OUR FOCUS: Employment Status
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The misclassification of employees as independent contractors is harmful and unfair to workers. Classifying workers as independent contractors instead of employees is tricky, subject to changing rules and interpretations, and can carry significant legal implications for the employer, including taxes, protected leave, overtime pay, benefits, and others.
In addition to the above, the misclassification of workers as exempt instead of non-exempt can also have legal implications for the employer when it comes to overtime, minimum wages, rest breaks and meal breaks.
Employment Status Meaning
An employment status refers to the rights and protections that employees are entitled to at work. The employment status determines the responsibilities that an employer owes to the employee.
Employees vs Independent Contractors
The California Supreme Court has implemented a test that is straightforward and essentially assigns workers employee status and then charges the employer with the task of proving that that worker is actually an independent contractor.
The California ABC Employment Status Test assumes that a person is an employee unless the employer can actually show that:
(A) the worker is free from the control and direction of the hiring entity in connection with the performance of the work, both under the contract for the performance of the work and in fact; and
(B) that the worker performs work that is outside the usual course of the hiring entity’s business; and
(C) that the worker is customarily engaged in an independently established trade, occupation, or business of the same nature as the work performed.
All three of these requirements need to be met in order to determine that a worker is an independent contractor instead of an employee.
This distinction is important because when a worker is classified as an employee, the employer becomes responsible for paying Social Security, payroll taxes, unemployment insurance taxes and state employment taxes; providing workers’ compensation insurance; and complying with the state and federal statutes governing wages, hours, and working conditions of employees.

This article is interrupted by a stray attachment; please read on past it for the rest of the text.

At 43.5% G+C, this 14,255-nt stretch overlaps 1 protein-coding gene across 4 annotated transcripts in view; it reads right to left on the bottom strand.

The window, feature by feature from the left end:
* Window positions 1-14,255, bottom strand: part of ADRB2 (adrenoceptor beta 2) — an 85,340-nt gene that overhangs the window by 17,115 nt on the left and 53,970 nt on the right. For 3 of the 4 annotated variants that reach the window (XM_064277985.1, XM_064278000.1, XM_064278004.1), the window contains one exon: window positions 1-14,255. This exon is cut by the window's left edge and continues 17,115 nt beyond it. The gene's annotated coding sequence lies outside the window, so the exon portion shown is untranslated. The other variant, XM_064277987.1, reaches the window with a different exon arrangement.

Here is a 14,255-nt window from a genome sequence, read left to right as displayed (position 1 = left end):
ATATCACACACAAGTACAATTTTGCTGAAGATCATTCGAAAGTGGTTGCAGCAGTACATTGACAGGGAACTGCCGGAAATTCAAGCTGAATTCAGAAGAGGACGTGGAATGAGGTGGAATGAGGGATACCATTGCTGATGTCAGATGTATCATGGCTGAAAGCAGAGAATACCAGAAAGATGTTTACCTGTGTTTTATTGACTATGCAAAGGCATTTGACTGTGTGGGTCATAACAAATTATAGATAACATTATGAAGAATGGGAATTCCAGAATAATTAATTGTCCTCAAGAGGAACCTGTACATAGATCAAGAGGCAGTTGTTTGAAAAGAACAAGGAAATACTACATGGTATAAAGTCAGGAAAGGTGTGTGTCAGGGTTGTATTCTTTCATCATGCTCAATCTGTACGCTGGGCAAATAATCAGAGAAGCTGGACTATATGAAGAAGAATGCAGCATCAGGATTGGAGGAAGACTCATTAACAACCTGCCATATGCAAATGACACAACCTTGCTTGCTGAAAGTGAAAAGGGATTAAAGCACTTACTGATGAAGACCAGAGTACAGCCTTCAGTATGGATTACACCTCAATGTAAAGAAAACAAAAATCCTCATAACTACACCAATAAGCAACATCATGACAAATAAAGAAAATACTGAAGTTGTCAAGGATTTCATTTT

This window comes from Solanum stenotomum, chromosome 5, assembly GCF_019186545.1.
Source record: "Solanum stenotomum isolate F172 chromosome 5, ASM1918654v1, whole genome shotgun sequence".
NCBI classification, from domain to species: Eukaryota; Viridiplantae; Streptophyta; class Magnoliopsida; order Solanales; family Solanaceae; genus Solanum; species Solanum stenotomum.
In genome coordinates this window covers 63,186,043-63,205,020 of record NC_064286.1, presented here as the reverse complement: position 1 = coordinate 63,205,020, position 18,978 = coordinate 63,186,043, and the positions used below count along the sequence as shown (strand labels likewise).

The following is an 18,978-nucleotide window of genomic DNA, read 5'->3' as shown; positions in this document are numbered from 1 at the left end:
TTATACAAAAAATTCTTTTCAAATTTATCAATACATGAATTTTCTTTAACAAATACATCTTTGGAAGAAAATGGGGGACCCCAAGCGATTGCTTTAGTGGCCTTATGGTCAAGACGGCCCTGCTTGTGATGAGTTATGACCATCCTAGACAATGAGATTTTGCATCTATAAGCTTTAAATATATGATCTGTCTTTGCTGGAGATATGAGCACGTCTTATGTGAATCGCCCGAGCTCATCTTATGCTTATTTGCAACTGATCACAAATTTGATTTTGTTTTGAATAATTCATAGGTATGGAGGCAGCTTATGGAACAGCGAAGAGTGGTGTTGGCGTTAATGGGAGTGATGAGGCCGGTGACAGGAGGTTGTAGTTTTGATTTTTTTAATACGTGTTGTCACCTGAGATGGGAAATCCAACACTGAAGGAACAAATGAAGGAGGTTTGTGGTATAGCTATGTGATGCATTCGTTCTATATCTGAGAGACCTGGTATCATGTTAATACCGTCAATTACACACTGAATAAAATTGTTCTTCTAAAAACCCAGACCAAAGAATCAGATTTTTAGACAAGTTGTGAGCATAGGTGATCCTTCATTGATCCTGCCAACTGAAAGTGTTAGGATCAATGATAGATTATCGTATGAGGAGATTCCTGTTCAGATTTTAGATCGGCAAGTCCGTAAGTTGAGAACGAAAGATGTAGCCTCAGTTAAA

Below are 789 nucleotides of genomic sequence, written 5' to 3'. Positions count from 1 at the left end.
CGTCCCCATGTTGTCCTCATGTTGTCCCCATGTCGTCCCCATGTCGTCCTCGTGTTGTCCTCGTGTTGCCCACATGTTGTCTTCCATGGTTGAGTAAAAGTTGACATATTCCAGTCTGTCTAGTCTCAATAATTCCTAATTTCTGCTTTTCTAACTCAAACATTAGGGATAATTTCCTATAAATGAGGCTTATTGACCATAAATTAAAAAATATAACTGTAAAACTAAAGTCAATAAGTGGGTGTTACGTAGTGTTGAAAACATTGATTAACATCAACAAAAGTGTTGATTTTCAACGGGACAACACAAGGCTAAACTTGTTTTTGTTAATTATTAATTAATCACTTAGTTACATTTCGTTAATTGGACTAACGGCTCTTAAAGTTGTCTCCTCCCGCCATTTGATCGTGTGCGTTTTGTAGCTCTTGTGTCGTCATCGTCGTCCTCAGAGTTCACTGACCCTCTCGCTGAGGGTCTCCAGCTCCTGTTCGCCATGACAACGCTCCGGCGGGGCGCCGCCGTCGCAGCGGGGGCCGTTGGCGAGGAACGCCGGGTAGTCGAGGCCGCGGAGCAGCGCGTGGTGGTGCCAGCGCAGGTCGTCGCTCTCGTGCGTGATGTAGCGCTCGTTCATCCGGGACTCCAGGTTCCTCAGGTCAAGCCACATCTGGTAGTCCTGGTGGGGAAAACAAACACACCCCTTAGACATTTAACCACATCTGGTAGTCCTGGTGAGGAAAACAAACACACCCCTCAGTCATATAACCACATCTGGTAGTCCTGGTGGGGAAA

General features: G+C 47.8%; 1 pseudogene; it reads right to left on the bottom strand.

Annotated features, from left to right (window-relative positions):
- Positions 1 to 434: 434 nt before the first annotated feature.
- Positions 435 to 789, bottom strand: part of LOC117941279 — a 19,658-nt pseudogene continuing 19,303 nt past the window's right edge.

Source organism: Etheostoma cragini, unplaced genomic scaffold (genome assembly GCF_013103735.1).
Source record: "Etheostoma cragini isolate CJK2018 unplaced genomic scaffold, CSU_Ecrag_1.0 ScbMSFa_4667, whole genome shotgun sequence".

In contrast, independent contractors work without many of these protections that we often take for granted in labor and employment law.
Exempt vs Non-Exempt Employees
California labor laws require most employers to follow certain rules—like paying overtime, tracking hours, or providing rest breaks. Some types of jobs, however, are exempt from these requirements.
An exempt employee is someone who is not subject to one or more sets of wage and hour laws, such as overtime, minimum wage, and rest break requirements (but not meal break requirements).
Under California law, a worker is exempt under these requirements:
- Minimum Salary - they must be paid a salary that is at lease twice the state full-time minimum wage
- White Collar Duties - primary duties must be administrative, executive or professional in nature
- Independent Judgment - job duties must utilize independent discretion and judgment
Non-exempt employees, on the other hand, have rights with regards to wages, overtime and rest breaks. California state law is more favorable to non-exempt employees:
- Minimum Wage - As of January 1, 2022, California law requires nonexempt employees that work for an employer with 25 or fewer employees to be paid a minimum of $14.00 per hour. Employees that work for an employer with more than 25 employees are entitled to be paid $15.00 per hour. In addition, some cities and counties have established a minimum wage higher than the statewide minimum wage.
- Overtime - California law requires employers to pay between one and half and twice their regularly hourly rate of pay depending on the number of hours worked in excess of the workday, workweek, or on the seventh consecutive day of work.
- Meal Break - Most employees in California (including most exempt employees) are entitled to an unpaid, 30-minute meal break if they work more than 5 hours in a day. A second meal break is required if employees work more than 10 hours in a day.
- Rest Break - Nonexempt employees in California are also entitled to take a paid 10-minute rest period during the middle of each 4-hour work period.
When employers fail to provide an employee a meal or rest break, they are required to pay the employee an extra one hour of pay at the employee’s regular hourly rate. The employee may only earn one extra hour per workday for their employer’s failure to provide them with missed meal or rest breaks.